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PRESS RELEASE


Belt and Road Highlighted at World Bank/IMF Meeting

Oct. 14, 2017 (EIRNS)—The significance of the Belt and Road Initiative was underlined by World Bank President Jim Yong Kim on a panel highlighting China's Belt and Road Initiative (BRI) at the World Bank/International Monetary Fund annual assembly on Oct. 12.

"I think two things that the world needs very much right now are strong leadership and an embrace of multilateral approaches to solving difficult problems, and the BRI is both of those things,"

Kim told a discussion that is part of the ongoing annual meetings of the World Bank Group and the International Monetary Fund. During the annual meetings, an array of leaders expressed strong support and optimism for the Belt and Road Initiative, launched by President Xi Jinping in 2013 and described in a release on Thursday by the World Bank as the largest infrastructure project in history.

"President Xi took the leadership to use his convening power to bring the countries and multilateral development banks (MDBs) together, that’s great; and I think more and more countries will join over time,"

Kim said.

"What we built after 1945 was the multilateral system," Kim said.

"The 1945 world order has prevented so many terrible things from happening, and any time that you have a chance to embrace it and to lead the world toward even more integration, you should grab it. That’s what China has done, and that’s why we support this initiative. Every six months we’re going to get together; every six months, we report back to the entire world the progress that we’re making."

Embracing integration and multilateral approaches will "have a huge impact on ending poverty and boosting shared prosperity," Kim said.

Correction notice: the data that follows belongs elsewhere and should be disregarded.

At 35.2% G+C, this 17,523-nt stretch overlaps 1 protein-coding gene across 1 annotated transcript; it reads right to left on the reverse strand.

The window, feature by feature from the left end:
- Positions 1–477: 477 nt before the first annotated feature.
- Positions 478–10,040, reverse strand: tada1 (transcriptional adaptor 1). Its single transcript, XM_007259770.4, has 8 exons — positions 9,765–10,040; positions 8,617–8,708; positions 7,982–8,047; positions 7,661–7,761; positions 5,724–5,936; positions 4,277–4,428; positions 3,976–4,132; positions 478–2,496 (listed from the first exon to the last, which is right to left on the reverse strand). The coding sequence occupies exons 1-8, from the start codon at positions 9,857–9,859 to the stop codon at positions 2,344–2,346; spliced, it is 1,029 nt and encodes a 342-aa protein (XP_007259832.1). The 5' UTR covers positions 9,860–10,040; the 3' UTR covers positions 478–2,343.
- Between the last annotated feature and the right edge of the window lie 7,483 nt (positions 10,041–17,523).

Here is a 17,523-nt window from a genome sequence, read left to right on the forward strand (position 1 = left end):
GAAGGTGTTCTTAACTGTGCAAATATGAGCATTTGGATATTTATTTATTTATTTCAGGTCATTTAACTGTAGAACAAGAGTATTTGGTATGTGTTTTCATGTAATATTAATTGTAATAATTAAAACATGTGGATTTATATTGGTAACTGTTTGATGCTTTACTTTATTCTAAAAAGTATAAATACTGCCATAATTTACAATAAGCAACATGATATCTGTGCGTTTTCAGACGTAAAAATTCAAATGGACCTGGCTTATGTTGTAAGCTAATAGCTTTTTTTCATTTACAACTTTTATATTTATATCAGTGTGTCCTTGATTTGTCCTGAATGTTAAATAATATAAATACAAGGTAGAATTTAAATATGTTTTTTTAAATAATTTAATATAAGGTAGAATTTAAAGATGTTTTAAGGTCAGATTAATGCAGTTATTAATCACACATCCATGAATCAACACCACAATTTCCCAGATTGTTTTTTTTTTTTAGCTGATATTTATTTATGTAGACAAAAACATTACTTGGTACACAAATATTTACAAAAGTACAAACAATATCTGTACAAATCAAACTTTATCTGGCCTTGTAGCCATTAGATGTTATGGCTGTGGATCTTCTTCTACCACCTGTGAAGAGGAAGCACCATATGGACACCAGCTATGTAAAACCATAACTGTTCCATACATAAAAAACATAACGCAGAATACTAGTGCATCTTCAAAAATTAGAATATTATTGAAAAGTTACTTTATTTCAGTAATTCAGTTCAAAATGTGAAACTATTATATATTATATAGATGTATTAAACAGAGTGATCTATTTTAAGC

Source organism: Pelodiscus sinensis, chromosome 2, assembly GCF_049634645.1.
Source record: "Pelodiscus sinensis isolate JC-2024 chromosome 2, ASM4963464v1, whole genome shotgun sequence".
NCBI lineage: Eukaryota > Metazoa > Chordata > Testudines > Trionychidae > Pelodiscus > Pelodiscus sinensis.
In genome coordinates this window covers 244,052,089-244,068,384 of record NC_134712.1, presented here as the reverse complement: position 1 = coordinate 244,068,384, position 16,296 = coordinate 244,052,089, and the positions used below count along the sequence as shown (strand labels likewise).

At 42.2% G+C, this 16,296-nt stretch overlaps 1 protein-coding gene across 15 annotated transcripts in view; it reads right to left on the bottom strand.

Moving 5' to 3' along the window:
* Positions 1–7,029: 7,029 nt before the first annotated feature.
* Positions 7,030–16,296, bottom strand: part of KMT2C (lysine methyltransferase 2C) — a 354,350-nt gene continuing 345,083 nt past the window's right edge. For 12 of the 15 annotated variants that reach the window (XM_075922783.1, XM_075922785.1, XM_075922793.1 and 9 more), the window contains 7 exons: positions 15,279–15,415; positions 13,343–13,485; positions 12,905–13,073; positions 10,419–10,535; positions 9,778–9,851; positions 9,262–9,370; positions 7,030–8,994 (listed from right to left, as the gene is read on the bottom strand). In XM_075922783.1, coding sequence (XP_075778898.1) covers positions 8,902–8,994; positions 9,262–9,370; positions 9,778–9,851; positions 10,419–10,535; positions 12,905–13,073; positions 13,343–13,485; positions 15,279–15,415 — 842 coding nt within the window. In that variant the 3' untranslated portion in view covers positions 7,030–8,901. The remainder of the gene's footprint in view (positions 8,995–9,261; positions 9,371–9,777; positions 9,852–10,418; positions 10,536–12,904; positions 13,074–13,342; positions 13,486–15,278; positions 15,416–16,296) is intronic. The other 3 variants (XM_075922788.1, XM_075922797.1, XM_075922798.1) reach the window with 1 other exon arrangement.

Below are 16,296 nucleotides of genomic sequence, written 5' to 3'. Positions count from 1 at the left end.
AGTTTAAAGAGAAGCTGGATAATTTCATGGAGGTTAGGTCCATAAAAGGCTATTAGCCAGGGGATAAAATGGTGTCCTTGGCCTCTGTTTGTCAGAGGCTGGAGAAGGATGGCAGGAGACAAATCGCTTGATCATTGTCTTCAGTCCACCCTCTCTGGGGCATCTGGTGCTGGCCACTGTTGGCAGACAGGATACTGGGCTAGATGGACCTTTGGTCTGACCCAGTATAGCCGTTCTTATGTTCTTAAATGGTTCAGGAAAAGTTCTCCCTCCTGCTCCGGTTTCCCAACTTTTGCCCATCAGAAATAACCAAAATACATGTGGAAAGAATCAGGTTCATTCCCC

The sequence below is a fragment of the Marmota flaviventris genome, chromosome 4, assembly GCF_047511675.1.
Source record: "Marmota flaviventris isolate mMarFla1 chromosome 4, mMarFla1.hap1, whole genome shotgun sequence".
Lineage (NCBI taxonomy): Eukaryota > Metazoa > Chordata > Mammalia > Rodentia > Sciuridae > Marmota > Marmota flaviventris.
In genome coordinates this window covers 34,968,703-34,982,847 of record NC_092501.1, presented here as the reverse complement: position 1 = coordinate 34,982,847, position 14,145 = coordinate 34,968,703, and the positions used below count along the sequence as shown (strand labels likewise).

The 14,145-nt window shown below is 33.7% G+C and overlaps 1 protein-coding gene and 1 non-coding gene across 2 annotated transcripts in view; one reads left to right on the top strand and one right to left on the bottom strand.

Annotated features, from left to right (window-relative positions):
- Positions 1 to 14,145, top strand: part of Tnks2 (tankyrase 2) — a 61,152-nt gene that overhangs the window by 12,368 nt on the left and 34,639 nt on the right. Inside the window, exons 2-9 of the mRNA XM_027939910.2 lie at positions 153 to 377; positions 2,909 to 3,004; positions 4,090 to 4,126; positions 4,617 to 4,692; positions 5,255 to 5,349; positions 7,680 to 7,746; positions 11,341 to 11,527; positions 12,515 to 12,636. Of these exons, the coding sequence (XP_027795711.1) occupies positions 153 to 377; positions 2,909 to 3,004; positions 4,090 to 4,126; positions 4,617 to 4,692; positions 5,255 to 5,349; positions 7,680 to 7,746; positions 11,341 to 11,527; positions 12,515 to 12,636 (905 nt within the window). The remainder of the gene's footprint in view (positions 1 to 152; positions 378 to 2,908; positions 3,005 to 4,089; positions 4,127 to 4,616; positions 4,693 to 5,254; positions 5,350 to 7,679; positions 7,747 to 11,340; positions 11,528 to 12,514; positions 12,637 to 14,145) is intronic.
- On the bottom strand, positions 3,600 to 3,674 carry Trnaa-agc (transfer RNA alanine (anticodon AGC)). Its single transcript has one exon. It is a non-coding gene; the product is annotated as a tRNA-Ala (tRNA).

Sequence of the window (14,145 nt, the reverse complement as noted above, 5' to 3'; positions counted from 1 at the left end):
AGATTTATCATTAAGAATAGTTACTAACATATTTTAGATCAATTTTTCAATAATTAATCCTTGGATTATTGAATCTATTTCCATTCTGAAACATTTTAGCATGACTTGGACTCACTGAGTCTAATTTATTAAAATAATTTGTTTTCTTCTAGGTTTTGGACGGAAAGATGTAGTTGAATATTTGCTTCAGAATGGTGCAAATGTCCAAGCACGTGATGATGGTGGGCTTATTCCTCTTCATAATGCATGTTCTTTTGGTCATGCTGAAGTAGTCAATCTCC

"The trick for us is going to be to work with every single country as part of the Belt and Road Initiative to make sure that they can take the greatest advantages,"

he said. Kim also said the World Bank is working well together with the Asian Infrastructure Investment Bank (AIIB). They are not competitors, Kim stressed, because "with all the banks combined, there’s still not anywhere near enough financing for infrastructure development" in the world.

AIIB President Jin Liqun said the clear message from the Chinese government is that once the Belt and Road Initiative takes off, it’s up to everybody to work together.

"In China we have a saying, ’When everybody chips in putting in the firewood, flames go much higher.’ But I would like to say when MDBs work together, I would like to have the World Bank to take the lead,"

Jin said, and then turning to Kim, he said: "If you’re short of money, we all chip in." China’s Vice-Minister of Finance Shi Yaobin, another panelist, also said that while the initiative was originated in China, the Belt and Road will benefit the entire world. International cooperation is both key to its success and a long-term benefit of implementation, he said.

Indonesia’s Minister of Finance Sri Mulyani Indrawati said connectivity and cooperation are becoming valuable today with the sentiment of many countries "becoming more inward-looking." She expressed optimism that the initiative would bring inclusive economic growth to Indonesia.

Kazakhstan’s Deputy Prime Minister Erbolat Dossaev described the Belt and Road as a major opportunity for his landlocked country, bringing new infrastructure and social development and helping to diversify the economy and alleviate poverty.